For most women, exercise during pregnancy is safe, particularly if you were physically active before you became pregnant. If you are healthy, it is probably safe to start or continue an exercise program during pregnancy, but it’s best to talk to your obstetrician to make sure he or she doesn’t have any concerns or restrictions that you should follow.
- Helps improve your mood
- Can help you sleep better
- May relieve bloating and constipation
- Can decrease back pain
- Increases your energy level
- Improves your posture
- Can help you not to gain excess weight
- May increase your strength and fitness and ultimately make it easier to cope with labor
Exercise may also make it easier for you to lose the pregnancy weight after the baby is born.
You will want to avoid high-intensity aerobics, jumping or contact sports. Make sure to drink plenty of water and be careful not to hold your breath during exercise. Don’t exercise to the point of exhaustion or try to ignore warning signs that your body gives you such as pain or lightheadedness.
If you are carrying multiples, your doctor may advise against exercise because of the risk of going into preterm labor. Other conditions may become apparent as your pregnancy progresses that make exercise no longer safe, such as preeclampsia or placenta previa after 26 weeks of pregnancy.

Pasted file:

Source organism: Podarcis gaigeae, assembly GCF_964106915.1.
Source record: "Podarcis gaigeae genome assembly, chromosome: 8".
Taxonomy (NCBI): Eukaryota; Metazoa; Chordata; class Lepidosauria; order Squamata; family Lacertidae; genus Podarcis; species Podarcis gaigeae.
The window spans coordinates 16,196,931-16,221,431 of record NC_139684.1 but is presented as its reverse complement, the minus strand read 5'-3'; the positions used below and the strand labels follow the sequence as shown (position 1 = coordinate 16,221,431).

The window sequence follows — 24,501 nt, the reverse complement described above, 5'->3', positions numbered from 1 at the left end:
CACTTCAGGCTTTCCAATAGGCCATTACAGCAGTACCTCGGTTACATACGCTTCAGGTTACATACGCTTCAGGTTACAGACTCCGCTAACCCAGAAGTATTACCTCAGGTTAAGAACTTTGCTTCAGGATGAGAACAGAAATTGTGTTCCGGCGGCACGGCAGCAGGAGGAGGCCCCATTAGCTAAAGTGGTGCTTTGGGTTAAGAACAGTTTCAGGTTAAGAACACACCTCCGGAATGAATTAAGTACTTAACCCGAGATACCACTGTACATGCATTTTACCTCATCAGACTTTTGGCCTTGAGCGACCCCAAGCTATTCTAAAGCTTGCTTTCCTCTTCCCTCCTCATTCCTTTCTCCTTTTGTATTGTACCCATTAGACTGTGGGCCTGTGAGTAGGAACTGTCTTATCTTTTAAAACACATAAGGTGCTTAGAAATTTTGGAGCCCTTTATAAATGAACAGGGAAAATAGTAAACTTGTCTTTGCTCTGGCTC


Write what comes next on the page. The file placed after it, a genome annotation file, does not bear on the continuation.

As your uterus grows, you may find that you are more and more short of breath. This may make it more difficult to do any type of strenuous exercise.
- Leaking fluid or blood from the vagina
- Chest pain
- Shortness of breath
- Pain or swelling in the calf
- Painful or regular uterine contractions
If you experience any of these symptoms, call your OB/GYN right away. Throughout your pregnancy, keep in contact with your obstetrician and communicate how much you are exercising and how you are feeling.
If you’d like to see a gynecologist at NSAGO, please contact us at our Wilmette or Glenview locations.